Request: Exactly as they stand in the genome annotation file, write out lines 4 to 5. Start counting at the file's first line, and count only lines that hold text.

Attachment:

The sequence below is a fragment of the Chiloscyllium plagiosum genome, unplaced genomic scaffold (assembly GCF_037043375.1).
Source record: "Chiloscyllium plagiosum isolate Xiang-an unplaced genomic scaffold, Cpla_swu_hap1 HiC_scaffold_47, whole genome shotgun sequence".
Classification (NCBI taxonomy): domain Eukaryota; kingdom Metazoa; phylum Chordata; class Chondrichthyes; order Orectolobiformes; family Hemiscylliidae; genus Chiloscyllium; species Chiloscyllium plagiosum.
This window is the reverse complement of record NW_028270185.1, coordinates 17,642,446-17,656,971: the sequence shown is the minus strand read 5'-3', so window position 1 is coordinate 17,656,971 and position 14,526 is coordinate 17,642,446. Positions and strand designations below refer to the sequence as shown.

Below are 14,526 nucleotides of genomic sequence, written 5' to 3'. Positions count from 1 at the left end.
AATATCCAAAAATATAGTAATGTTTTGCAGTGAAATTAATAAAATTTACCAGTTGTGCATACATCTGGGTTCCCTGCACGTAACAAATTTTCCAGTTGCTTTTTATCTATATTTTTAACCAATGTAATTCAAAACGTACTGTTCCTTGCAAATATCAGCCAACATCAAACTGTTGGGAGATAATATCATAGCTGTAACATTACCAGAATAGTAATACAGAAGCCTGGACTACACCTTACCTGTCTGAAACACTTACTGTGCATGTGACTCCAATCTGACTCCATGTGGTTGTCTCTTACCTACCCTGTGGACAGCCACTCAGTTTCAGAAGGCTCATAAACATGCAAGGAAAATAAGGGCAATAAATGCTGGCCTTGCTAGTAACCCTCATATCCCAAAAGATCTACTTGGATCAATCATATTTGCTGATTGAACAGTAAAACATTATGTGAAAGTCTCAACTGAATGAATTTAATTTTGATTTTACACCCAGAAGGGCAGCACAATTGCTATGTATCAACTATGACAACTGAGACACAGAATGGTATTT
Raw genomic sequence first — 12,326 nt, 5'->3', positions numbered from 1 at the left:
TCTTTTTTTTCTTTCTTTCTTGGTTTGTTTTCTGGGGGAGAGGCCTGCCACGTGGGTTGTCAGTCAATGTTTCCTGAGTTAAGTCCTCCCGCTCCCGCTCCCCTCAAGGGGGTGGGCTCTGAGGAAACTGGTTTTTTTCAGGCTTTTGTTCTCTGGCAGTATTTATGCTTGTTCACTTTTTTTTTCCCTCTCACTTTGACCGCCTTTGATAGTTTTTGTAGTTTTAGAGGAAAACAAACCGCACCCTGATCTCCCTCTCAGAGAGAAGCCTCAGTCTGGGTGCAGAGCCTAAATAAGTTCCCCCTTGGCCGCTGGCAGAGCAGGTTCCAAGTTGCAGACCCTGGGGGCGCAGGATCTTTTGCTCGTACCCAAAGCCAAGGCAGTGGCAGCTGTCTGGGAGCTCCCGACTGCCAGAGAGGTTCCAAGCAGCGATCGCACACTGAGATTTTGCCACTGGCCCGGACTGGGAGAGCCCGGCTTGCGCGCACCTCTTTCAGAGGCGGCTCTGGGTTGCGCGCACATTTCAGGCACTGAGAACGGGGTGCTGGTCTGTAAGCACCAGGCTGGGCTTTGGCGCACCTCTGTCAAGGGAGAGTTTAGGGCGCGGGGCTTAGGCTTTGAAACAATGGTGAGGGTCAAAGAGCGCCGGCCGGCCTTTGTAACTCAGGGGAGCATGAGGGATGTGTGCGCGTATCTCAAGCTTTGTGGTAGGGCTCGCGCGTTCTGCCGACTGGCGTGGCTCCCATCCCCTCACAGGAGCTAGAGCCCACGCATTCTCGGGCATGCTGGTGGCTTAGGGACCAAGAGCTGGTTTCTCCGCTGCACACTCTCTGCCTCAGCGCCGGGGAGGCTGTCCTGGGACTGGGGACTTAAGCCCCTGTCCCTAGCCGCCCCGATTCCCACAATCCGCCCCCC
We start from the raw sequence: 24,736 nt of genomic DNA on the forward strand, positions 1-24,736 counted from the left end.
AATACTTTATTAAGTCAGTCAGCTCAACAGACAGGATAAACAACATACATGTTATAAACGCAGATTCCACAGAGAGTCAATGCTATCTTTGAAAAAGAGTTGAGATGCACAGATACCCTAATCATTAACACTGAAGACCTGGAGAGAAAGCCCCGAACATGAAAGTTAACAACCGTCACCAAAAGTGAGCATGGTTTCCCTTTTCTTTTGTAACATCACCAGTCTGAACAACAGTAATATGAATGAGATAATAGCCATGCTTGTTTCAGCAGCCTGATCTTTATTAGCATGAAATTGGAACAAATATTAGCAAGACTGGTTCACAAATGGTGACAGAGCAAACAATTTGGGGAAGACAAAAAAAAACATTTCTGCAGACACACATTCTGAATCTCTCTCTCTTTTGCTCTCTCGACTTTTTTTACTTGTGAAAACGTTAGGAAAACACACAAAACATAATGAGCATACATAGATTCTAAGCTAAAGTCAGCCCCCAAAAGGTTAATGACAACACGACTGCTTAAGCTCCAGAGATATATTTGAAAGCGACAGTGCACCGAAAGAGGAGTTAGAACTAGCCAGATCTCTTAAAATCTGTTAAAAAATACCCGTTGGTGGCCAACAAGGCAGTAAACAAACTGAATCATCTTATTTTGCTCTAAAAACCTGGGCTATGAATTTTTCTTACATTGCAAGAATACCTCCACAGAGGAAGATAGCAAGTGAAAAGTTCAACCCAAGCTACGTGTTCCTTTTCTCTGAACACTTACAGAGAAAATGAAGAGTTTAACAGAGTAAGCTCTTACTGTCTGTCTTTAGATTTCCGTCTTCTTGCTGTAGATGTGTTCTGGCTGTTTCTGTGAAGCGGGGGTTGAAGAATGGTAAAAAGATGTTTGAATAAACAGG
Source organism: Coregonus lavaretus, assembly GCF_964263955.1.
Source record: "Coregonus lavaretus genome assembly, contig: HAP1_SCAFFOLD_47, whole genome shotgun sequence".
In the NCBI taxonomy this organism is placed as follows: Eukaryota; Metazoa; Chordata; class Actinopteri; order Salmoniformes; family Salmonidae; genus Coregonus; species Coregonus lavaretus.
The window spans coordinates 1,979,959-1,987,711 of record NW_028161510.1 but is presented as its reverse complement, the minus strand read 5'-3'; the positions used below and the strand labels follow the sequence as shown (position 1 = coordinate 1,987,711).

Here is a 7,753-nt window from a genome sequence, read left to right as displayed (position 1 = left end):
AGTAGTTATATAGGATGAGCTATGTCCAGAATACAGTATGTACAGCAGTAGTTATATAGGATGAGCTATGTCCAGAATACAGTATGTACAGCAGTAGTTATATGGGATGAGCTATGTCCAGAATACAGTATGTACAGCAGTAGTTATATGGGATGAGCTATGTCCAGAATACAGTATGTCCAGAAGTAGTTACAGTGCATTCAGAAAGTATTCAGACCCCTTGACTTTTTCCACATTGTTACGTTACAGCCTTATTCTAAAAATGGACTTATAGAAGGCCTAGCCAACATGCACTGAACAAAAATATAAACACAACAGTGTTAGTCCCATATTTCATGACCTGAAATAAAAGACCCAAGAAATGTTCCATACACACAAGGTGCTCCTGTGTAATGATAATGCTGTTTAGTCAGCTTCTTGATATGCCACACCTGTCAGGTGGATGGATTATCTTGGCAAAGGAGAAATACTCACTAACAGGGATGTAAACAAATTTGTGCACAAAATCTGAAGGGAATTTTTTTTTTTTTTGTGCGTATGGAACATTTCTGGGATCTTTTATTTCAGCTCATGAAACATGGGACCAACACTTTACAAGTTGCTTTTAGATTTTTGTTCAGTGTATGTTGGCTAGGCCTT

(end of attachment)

This window is the reverse complement of record NW_028270185.1, coordinates 17,642,446-17,656,971: the sequence shown is the minus strand read 5'-3', so window position 1 is coordinate 17,656,971 and position 14,526 is coordinate 17,642,446. Positions and strand designations below refer to the sequence as shown.

Below are 14,526 nucleotides of genomic sequence, written 5' to 3'. Positions count from 1 at the left end.